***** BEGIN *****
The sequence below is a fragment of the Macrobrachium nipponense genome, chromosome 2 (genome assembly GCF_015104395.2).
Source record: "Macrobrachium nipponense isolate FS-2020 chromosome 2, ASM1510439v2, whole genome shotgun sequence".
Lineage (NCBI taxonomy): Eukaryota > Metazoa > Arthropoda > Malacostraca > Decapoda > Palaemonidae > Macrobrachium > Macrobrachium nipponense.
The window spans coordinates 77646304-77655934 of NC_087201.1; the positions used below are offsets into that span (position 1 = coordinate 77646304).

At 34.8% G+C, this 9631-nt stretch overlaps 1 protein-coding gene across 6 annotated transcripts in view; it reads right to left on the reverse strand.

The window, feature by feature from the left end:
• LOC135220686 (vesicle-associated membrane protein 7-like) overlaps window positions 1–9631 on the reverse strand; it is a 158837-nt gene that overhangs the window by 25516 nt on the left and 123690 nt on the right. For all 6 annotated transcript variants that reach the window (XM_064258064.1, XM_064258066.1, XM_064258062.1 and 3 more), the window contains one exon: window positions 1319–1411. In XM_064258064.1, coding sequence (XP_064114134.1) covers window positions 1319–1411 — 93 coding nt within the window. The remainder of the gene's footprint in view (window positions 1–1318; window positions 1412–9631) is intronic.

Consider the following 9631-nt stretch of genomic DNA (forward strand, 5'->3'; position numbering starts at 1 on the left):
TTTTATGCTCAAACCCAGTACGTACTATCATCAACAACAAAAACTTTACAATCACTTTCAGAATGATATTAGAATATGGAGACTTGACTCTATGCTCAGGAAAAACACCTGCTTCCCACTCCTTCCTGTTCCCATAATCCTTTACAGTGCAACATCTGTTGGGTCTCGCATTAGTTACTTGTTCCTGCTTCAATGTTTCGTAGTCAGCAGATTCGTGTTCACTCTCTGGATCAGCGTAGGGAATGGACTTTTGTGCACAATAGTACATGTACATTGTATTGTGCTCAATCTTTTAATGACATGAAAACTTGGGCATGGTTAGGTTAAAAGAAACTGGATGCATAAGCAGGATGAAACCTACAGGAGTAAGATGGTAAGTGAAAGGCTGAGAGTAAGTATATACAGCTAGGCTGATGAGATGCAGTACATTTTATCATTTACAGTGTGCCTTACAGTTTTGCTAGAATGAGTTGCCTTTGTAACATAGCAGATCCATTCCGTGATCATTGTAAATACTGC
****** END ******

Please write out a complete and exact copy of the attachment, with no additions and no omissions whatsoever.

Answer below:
The sequence below is a fragment of the Macrobrachium nipponense genome, chromosome 2 (genome assembly GCF_015104395.2).
Source record: "Macrobrachium nipponense isolate FS-2020 chromosome 2, ASM1510439v2, whole genome shotgun sequence".
Lineage (NCBI taxonomy): Eukaryota > Metazoa > Arthropoda > Malacostraca > Decapoda > Palaemonidae > Macrobrachium > Macrobrachium nipponense.
The window spans coordinates 77646304-77655934 of NC_087201.1; the positions used below are offsets into that span (position 1 = coordinate 77646304).

At 34.8% G+C, this 9631-nt stretch overlaps 1 protein-coding gene across 6 annotated transcripts in view; it reads right to left on the reverse strand.

The window, feature by feature from the left end:
• LOC135220686 (vesicle-associated membrane protein 7-like) overlaps window positions 1–9631 on the reverse strand; it is a 158837-nt gene that overhangs the window by 25516 nt on the left and 123690 nt on the right. For all 6 annotated transcript variants that reach the window (XM_064258064.1, XM_064258066.1, XM_064258062.1 and 3 more), the window contains one exon: window positions 1319–1411. In XM_064258064.1, coding sequence (XP_064114134.1) covers window positions 1319–1411 — 93 coding nt within the window. The remainder of the gene's footprint in view (window positions 1–1318; window positions 1412–9631) is intronic.

Consider the following 9631-nt stretch of genomic DNA (forward strand, 5'->3'; position numbering starts at 1 on the left):
TTTTATGCTCAAACCCAGTACGTACTATCATCAACAACAAAAACTTTACAATCACTTTCAGAATGATATTAGAATATGGAGACTTGACTCTATGCTCAGGAAAAACACCTGCTTCCCACTCCTTCCTGTTCCCATAATCCTTTACAGTGCAACATCTGTTGGGTCTCGCATTAGTTACTTGTTCCTGCTTCAATGTTTCGTAGTCAGCAGATTCGTGTTCACTCTCTGGATCAGCGTAGGGAATGGACTTTTGTGCACAATAGTACATGTACATTGTATTGTGCTCAATCTTTTAATGACATGAAAACTTGGGCATGGTTAGGTTAAAAGAAACTGGATGCATAAGCAGGATGAAACCTACAGGAGTAAGATGGTAAGTGAAAGGCTGAGAGTAAGTATATACAGCTAGGCTGATGAGATGCAGTACATTTTATCATTTACAGTGTGCCTTACAGTTTTGCTAGAATGAGTTGCCTTTGTAACATAGCAGATCCATTCCGTGATCATTGTAAATACTGC